Nab’em, Chop’em, and Feed’em to the EVIL Ox! “Butchers” reviewed! (Breaking Glass Pictures / Digital Screener)

After the death of their firm handed, elderly mother, brothers Owen and Oswald Watson remain isolated in the boondocks, off the beaten path to nowhere, to live in their rundown family home, like the generations before them, to do the one thing they desire and born to do – abduct stranded motorists, kill the men, and imprison away the women for their sadistic and misogynistic pleasures.  After breaking down passing through on a rural bypass, four young friends find themselves fighting for their very lives against a pair of siblings with a deep rooted heritage of experienced violence to show for it, but when one of the brothers starts to become even more unhinged than normal, the remaining survivors seek to take advantage of the situation to escape, but their captors know the woods inside and out.

Everyone believes Canadians are overly nice and well-mannered.  Our considerate neighbors of the North withstand the plethora of static noise from the turbulent South, willing to forget and forgive in a moments notice with nothing more than a smile and slap across the back, but has anyone ever bare witness to Adrian Langley’s dog-gonna-hunt, exploitation film, “Butchers,” hailing from Ottawa, Ontario?  The 2020 survival horror thriller displays the unseen dark side of Canadian’s grinning and friendly façade and, boy, does it familiarize and rival some of the similar backwoods doggedness we’ve seen in the last quarter century.  The film is written and directed by Langley and co-written with Daniel Weissenberger (“Come True”) in the intent of being a gritty, hillbilly-gone-wild hoedown with butcher blade sharpness.  Langley’s cinematic shiplap usually provides hard to swallow and violent themed content set to put one on tenterhooks established from his string of unflinching crime dramas (“A Violent State,” “Crook”) when the director is not moonlighting as a made-for-television PG-rated filmmaker for the holidays (“Candy Cane Christmas,” “Homemade Christmas”).  Christmas is long gone and a long way off and no amount of jovial spirit can guarantee a happy ending in “Butchers,” a production of Langley’s Unit XIX Films and Nicolás Onetti, producer and filmmaker behind retro-manufactured giallo horror “Abrakadabra” and “Francesca,” attached under his production banner, Black Mandala.”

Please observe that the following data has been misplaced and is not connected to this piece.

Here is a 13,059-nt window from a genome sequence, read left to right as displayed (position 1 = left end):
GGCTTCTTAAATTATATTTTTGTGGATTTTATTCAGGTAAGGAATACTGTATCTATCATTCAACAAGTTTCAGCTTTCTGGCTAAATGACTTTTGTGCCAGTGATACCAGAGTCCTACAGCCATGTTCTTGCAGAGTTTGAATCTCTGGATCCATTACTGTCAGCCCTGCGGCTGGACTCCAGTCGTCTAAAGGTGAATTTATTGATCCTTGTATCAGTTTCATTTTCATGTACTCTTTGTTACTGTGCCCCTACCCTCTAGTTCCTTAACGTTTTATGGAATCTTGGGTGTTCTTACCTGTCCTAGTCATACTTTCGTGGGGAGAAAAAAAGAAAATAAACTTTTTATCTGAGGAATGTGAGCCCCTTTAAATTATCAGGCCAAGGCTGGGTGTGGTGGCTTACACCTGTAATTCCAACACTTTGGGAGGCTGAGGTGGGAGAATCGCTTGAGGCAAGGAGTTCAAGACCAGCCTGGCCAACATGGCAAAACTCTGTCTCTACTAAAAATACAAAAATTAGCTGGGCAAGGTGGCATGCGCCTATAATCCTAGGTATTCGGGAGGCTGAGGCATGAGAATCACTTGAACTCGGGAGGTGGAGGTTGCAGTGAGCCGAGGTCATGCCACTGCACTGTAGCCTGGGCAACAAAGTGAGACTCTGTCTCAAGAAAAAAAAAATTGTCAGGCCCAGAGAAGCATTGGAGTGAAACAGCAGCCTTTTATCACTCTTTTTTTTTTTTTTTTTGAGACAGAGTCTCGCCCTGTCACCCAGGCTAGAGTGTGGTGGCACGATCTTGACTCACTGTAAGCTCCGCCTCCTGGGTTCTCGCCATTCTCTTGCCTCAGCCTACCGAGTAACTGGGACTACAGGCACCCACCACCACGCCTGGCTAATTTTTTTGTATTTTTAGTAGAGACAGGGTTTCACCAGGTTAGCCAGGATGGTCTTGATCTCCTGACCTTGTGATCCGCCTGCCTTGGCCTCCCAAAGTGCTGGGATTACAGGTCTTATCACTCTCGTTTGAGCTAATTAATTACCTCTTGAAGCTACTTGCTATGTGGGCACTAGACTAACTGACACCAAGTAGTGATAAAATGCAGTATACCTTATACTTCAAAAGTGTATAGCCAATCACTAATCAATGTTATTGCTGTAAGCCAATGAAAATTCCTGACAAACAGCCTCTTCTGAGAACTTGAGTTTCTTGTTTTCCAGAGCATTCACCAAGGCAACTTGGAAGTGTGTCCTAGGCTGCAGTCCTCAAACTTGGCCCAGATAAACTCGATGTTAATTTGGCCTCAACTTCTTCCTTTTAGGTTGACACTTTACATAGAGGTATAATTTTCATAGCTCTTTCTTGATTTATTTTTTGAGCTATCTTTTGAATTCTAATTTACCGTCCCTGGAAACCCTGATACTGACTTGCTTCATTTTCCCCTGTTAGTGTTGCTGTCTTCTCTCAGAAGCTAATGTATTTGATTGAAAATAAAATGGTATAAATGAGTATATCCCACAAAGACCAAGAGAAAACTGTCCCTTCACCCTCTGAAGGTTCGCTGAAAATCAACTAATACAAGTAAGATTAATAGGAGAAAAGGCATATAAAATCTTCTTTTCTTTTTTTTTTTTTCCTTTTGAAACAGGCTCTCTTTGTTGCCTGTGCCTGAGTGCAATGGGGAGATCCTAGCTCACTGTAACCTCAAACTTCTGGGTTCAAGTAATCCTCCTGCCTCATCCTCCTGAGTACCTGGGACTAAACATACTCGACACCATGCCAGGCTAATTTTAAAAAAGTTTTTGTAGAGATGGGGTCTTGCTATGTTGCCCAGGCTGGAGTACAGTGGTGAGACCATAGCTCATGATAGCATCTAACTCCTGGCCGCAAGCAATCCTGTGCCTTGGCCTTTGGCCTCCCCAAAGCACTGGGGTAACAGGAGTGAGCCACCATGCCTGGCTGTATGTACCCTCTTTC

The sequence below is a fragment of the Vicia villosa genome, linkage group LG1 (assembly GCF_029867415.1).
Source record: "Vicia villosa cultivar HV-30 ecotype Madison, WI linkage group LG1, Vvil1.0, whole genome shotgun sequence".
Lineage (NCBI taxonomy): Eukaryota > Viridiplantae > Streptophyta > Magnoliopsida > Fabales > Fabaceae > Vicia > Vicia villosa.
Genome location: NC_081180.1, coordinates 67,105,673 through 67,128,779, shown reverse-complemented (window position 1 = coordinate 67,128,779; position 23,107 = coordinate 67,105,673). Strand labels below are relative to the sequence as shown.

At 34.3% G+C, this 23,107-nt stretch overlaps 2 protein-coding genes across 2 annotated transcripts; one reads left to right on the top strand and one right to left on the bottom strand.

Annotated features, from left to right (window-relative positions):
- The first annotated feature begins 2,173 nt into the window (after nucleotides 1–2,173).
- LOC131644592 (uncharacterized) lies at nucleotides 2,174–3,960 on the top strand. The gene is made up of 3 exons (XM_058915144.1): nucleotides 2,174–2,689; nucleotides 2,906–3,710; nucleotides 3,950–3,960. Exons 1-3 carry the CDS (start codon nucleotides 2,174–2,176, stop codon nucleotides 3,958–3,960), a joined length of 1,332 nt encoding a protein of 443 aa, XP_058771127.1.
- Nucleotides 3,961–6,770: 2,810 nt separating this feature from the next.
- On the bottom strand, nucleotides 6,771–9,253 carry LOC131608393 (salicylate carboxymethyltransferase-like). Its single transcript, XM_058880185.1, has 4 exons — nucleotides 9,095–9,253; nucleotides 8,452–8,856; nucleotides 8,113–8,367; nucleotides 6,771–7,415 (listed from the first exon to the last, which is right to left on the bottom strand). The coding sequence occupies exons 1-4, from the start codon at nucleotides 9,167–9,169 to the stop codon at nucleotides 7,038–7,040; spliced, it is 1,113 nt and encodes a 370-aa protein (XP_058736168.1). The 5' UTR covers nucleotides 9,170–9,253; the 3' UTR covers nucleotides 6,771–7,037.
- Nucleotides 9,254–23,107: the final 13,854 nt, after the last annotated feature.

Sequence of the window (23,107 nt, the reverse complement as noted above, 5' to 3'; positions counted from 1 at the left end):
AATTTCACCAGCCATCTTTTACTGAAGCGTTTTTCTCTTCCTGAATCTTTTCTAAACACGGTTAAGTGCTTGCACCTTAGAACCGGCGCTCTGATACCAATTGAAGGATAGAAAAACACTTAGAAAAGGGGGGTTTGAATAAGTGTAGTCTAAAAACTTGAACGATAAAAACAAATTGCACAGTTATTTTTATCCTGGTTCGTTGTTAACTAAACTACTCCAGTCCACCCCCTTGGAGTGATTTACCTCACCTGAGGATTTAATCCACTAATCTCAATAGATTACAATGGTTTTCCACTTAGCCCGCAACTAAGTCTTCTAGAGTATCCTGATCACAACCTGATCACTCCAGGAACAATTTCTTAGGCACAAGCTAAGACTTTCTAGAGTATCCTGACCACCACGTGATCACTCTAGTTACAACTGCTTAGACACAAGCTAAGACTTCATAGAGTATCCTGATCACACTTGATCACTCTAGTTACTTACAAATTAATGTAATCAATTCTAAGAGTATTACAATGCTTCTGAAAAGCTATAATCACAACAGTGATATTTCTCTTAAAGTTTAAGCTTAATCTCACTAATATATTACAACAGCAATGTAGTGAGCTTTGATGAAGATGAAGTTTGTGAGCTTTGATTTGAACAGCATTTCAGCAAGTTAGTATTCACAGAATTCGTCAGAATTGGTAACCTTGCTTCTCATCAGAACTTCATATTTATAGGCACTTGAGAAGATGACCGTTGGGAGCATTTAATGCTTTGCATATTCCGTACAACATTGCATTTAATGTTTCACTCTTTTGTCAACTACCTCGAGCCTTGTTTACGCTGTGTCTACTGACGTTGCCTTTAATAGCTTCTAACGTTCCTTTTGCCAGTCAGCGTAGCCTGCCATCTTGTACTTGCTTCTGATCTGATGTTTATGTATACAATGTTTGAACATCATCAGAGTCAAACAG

Principal characters are essentially the entire cast, small in size but pack a punch with their performances.  Starting off with the brothers, Owen and Oswald Watson, whose story begins during the snow and icy-filled heart of the winter months with them standing graveside, freshly filled with the remains of their mother, well before the hapless four protagonists breakdown in the summer’s heat.  The Watson boys story arc from second fiddle to top brass in a brief moment of background with the death of their mother as they quickly set to work pouncing on a young couple and exploiting the chained up and captive wife/girlfriend for carnal pleasure while abiding by a certain set of harshly punishable rules.  Television’s “Age of the Living Dead’s” Simon Phillips and Michael Swatton reteam in their respective roles of Owen and Oswald who are very much human characters with carefully planned and executed uncontrollable urges, callous whims, and fallible actions, sullied by a mixture of mental disease and rotten nurturing.  Philips is terrifying as in the intellectual brother, with his sophisticated word hole, very willing to get his hands dirty as the more perverse of the two brothers, but his relationship is on the rocks with his unstable brother, Oswald, as Swatton channels the internal family quibbling mindset of Leatherface from the “Texas Chainsaw Massacre” franchise with the exception of the crossdressing obsession and the iconic, rip-roaring chainsaw.  Oswald instead wields a custom butcher’s knife with jagged shark life teeth as he manically runs through the forest hunting down the four youngsters played by Julie Mainville (“Ghastlies”), James Gerald Hicks (“Killer Mom”), and “The Nights Before Christmas’s Anne-Carolyne Binette and Frederik Storm.  With these lambs for the slaughter characters, this is where Adrian Langley succumbs to tropes that instill a misplaced sense of courage, uncontrollable and shallow horniness, and a turmoil amongst friends to be the divisive factor leading of their fate.  “Butchers” rounds out the cast with Jonathan Largy, Samantha De Benedet, Blake Canning, and Nick Allan as uncle Willard.